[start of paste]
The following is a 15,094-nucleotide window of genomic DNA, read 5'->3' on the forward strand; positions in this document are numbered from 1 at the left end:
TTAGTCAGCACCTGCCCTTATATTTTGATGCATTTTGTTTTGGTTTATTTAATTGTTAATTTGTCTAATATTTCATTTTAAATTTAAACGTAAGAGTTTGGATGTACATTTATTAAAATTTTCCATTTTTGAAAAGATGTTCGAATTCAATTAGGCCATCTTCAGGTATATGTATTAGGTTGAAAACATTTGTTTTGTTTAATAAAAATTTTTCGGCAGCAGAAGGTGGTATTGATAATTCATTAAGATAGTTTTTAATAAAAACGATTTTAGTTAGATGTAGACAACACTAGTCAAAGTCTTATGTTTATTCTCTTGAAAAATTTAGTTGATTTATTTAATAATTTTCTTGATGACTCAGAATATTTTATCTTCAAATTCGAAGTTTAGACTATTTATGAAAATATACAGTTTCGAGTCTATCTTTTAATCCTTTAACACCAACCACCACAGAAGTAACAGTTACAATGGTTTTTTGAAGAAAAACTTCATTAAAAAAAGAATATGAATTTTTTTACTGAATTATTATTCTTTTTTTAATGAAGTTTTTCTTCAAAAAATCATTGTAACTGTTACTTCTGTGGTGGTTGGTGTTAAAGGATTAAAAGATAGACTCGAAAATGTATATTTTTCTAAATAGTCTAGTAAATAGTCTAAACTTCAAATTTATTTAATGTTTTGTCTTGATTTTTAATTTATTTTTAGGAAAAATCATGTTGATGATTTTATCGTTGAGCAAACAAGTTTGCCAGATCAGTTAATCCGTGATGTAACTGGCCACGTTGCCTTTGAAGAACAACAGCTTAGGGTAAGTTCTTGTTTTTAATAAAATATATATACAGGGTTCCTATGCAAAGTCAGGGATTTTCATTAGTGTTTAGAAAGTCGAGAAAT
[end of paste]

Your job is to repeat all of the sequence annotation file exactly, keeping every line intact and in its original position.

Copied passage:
The following is a 15,094-nucleotide window of genomic DNA, read 5'->3' on the forward strand; positions in this document are numbered from 1 at the left end:
TTAGTCAGCACCTGCCCTTATATTTTGATGCATTTTGTTTTGGTTTATTTAATTGTTAATTTGTCTAATATTTCATTTTAAATTTAAACGTAAGAGTTTGGATGTACATTTATTAAAATTTTCCATTTTTGAAAAGATGTTCGAATTCAATTAGGCCATCTTCAGGTATATGTATTAGGTTGAAAACATTTGTTTTGTTTAATAAAAATTTTTCGGCAGCAGAAGGTGGTATTGATAATTCATTAAGATAGTTTTTAATAAAAACGATTTTAGTTAGATGTAGACAACACTAGTCAAAGTCTTATGTTTATTCTCTTGAAAAATTTAGTTGATTTATTTAATAATTTTCTTGATGACTCAGAATATTTTATCTTCAAATTCGAAGTTTAGACTATTTATGAAAATATACAGTTTCGAGTCTATCTTTTAATCCTTTAACACCAACCACCACAGAAGTAACAGTTACAATGGTTTTTTGAAGAAAAACTTCATTAAAAAAAGAATATGAATTTTTTTACTGAATTATTATTCTTTTTTTAATGAAGTTTTTCTTCAAAAAATCATTGTAACTGTTACTTCTGTGGTGGTTGGTGTTAAAGGATTAAAAGATAGACTCGAAAATGTATATTTTTCTAAATAGTCTAGTAAATAGTCTAAACTTCAAATTTATTTAATGTTTTGTCTTGATTTTTAATTTATTTTTAGGAAAAATCATGTTGATGATTTTATCGTTGAGCAAACAAGTTTGCCAGATCAGTTAATCCGTGATGTAACTGGCCACGTTGCCTTTGAAGAACAACAGCTTAGGGTAAGTTCTTGTTTTTAATAAAATATATATACAGGGTTCCTATGCAAAGTCAGGGATTTTCATTAGTGTTTAGAAAGTCGAGAAAT